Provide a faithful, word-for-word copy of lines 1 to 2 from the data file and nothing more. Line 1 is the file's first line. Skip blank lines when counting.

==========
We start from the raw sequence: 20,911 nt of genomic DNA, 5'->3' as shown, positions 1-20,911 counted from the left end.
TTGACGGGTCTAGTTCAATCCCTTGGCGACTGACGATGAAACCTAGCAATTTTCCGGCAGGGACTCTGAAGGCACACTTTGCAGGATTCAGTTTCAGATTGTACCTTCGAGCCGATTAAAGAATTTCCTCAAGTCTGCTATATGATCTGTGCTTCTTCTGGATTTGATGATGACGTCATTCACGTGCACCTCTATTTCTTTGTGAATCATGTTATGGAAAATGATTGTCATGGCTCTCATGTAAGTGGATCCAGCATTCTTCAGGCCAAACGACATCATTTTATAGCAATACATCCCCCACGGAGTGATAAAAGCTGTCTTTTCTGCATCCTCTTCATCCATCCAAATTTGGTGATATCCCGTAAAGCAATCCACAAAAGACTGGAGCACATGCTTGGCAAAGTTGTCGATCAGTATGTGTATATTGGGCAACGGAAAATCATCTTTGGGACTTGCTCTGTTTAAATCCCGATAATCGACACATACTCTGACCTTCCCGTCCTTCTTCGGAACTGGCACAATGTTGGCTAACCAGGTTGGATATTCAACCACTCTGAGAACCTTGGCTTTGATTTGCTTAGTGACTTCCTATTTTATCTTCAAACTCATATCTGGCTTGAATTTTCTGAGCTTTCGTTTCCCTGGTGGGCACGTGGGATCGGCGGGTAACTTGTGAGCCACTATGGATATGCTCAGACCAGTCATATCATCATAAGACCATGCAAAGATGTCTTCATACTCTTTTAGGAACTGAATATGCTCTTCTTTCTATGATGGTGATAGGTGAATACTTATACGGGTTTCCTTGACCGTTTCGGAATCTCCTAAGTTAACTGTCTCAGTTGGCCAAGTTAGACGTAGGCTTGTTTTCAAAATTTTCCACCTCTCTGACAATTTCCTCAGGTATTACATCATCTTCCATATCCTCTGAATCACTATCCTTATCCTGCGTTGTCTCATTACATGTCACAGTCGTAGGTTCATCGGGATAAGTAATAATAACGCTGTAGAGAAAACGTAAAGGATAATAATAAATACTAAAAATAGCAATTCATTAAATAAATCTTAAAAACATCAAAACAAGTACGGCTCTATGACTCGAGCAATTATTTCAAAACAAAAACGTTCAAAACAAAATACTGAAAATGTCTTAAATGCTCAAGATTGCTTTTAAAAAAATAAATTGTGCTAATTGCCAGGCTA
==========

We start from the raw sequence: 20,911 nt of genomic DNA, 5'->3' as shown, positions 1-20,911 counted from the left end.
TTGACGGGTCTAGTTCAATCCCTTGGCGACTGACGATGAAACCTAGCAATTTTCCGGCAGGGACTCTGAAGGCACACTTTGCAGGATTCAGTTTCAGATTGTACCTTCGAGCCGATTAAAGAATTTCCTCAAGTCTGCTATATGATCTGTGCTTCTTCTGGATTTGATGATGACGTCATTCACGTGCACCTCTATTTCTTTGTGAATCATGTTATGGAAAATGATTGTCATGGCTCTCATGTAAGTGGATCCAGCATTCTTCAGGCCAAACGACATCATTTTATAGCAATACATCCCCCACGGAGTGATAAAAGCTGTCTTTTCTGCATCCTCTTCATCCATCCAAATTTGGTGATATCCCGTAAAGCAATCCACAAAAGACTGGAGCACATGCTTGGCAAAGTTGTCGATCAGTATGTGTATATTGGGCAACGGAAAATCATCTTTGGGACTTGCTCTGTTTAAATCCCGATAATCGACACATACTCTGACCTTCCCGTCCTTCTTCGGAACTGGCACAATGTTGGCTAACCAGGTTGGATATTCAACCACTCTGAGAACCTTGGCTTTGATTTGCTTAGTGACTTCCTATTTTATCTTCAAACTCATATCTGGCTTGAATTTTCTGAGCTTTCGTTTCCCTGGTGGGCACGTGGGATCGGCGGGTAACTTGTGAGCCACTATGGATATGCTCAGACCAGTCATATCATCATAAGACCATGCAAAGATGTCTTCATACTCTTTTAGGAACTGAATATGCTCTTCTTTCTATGATGGTGATAGGTGAATACTTATACGGGTTTCCTTGACCGTTTCGGAATCTCCTAAGTTAACTGTCTCAGTTGGCCAAGTTAGACGTAGGCTTGTTTTCAAAATTTTCCACCTCTCTGACAATTTCCTCAGGTATTACATCATCTTCCATATCCTCTGAATCACTATCCTTATCCTGCGTTGTCTCATTACATGTCACAGTCGTAGGTTCATCGGGATAAGTAATAATAACGCTGTAGAGAAAACGTAAAGGATAATAATAAATACTAAAAATAGCAATTCATTAAATAAATCTTAAAAACATCAAAACAAGTACGGCTCTATGACTCGAGCAATTATTTCAAAACAAAAACGTTCAAAACAAAATACTGAAAATGTCTTAAATGCTCAAGATTGCTTTTAAAAAAATAAATTGTGCTAATTGCCAGGCTA